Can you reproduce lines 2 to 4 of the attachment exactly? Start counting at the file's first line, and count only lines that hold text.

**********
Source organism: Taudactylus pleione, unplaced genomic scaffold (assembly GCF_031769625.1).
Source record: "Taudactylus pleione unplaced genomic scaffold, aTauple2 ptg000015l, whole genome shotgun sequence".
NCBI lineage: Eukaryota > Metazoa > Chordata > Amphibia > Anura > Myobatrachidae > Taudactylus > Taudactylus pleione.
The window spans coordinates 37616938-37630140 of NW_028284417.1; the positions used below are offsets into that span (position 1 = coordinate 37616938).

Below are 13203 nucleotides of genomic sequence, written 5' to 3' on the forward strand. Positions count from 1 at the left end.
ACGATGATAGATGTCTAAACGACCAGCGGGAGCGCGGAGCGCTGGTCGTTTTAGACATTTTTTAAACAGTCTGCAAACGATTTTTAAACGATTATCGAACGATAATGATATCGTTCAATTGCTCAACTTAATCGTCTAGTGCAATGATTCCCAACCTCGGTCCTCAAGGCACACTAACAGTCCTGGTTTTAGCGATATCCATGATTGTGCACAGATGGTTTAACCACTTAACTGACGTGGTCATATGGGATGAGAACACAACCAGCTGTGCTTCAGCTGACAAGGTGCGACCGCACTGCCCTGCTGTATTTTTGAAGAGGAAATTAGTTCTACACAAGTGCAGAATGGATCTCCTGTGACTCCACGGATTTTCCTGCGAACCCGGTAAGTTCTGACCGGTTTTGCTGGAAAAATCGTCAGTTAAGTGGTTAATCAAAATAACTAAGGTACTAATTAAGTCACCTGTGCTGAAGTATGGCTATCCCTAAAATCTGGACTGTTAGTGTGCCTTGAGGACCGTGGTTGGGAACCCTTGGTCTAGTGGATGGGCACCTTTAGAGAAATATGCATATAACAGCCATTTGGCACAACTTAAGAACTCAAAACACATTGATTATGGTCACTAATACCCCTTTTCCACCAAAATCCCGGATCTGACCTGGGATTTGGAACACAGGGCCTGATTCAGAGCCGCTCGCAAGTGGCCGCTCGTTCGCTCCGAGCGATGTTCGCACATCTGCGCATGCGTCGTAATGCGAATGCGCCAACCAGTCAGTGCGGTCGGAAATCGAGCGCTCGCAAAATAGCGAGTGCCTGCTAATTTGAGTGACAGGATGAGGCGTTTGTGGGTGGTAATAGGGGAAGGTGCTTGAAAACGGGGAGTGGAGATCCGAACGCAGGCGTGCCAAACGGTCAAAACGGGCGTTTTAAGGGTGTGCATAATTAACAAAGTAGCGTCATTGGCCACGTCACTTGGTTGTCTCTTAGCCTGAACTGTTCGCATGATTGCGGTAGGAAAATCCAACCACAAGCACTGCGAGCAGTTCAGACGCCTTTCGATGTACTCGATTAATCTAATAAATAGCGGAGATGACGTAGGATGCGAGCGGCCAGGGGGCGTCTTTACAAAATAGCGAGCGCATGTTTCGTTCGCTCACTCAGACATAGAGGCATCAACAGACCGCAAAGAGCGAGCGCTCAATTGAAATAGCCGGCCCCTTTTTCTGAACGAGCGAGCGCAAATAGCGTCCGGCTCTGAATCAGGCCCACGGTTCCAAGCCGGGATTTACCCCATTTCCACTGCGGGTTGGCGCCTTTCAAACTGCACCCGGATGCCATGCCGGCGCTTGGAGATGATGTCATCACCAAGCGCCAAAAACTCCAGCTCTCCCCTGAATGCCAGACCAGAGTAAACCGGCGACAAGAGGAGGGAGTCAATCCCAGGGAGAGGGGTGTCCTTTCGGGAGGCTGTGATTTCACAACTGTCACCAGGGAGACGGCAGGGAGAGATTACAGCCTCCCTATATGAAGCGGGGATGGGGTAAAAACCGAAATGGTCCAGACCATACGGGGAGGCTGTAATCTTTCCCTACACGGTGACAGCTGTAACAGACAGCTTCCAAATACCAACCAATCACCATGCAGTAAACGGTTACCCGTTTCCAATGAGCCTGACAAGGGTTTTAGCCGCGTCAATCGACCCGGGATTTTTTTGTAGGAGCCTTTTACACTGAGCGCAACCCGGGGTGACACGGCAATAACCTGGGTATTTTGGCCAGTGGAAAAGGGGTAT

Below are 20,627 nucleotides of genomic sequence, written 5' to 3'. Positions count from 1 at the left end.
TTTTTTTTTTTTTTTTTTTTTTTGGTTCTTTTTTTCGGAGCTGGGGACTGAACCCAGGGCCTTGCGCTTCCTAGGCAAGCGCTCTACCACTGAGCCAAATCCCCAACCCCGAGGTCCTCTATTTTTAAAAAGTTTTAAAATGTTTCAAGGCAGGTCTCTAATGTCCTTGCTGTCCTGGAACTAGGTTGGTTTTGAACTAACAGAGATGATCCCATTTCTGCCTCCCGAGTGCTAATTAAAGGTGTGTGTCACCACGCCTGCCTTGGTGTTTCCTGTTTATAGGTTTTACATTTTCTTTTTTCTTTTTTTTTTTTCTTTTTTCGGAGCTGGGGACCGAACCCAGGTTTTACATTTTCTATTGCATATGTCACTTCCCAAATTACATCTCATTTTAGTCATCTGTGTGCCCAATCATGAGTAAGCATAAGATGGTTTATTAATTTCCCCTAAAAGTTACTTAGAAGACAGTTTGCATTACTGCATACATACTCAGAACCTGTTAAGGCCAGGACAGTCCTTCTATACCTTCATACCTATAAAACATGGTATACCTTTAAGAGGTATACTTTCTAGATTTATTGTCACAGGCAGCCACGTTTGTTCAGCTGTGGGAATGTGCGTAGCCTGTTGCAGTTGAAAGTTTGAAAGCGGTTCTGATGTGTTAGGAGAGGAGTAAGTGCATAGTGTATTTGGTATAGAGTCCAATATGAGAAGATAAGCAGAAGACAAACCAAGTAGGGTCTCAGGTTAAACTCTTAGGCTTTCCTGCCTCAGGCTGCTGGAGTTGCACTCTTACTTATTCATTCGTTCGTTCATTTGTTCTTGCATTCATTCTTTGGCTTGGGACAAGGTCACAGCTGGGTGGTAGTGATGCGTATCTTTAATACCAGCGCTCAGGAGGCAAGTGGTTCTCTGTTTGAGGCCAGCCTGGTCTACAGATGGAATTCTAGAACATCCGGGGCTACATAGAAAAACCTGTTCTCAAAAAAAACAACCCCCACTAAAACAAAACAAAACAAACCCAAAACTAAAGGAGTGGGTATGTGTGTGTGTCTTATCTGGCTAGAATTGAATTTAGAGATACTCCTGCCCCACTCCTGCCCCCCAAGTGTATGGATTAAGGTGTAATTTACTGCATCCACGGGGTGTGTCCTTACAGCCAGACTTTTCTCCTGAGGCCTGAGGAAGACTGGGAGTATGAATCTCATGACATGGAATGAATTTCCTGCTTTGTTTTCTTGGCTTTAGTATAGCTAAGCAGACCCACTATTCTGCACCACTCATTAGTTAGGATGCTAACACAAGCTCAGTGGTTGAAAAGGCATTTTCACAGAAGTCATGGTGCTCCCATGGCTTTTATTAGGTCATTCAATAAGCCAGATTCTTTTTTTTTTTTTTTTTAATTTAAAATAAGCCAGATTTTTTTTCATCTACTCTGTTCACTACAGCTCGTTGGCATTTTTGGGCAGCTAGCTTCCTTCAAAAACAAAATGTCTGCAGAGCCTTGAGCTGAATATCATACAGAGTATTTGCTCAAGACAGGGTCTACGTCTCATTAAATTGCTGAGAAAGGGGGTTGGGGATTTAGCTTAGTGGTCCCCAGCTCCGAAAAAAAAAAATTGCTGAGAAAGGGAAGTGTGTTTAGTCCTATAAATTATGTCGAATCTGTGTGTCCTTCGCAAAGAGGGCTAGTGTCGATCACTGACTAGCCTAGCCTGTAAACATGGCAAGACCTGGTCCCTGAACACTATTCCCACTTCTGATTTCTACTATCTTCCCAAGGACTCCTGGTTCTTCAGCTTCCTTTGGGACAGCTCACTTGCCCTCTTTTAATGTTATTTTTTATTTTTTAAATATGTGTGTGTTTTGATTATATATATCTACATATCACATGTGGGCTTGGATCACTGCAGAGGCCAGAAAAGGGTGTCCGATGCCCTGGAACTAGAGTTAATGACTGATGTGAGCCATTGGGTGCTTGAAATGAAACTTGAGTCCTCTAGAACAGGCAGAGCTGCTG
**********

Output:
Source record: "Taudactylus pleione unplaced genomic scaffold, aTauple2 ptg000015l, whole genome shotgun sequence".
NCBI lineage: Eukaryota > Metazoa > Chordata > Amphibia > Anura > Myobatrachidae > Taudactylus > Taudactylus pleione.
The window spans coordinates 37616938-37630140 of NW_028284417.1; the positions used below are offsets into that span (position 1 = coordinate 37616938).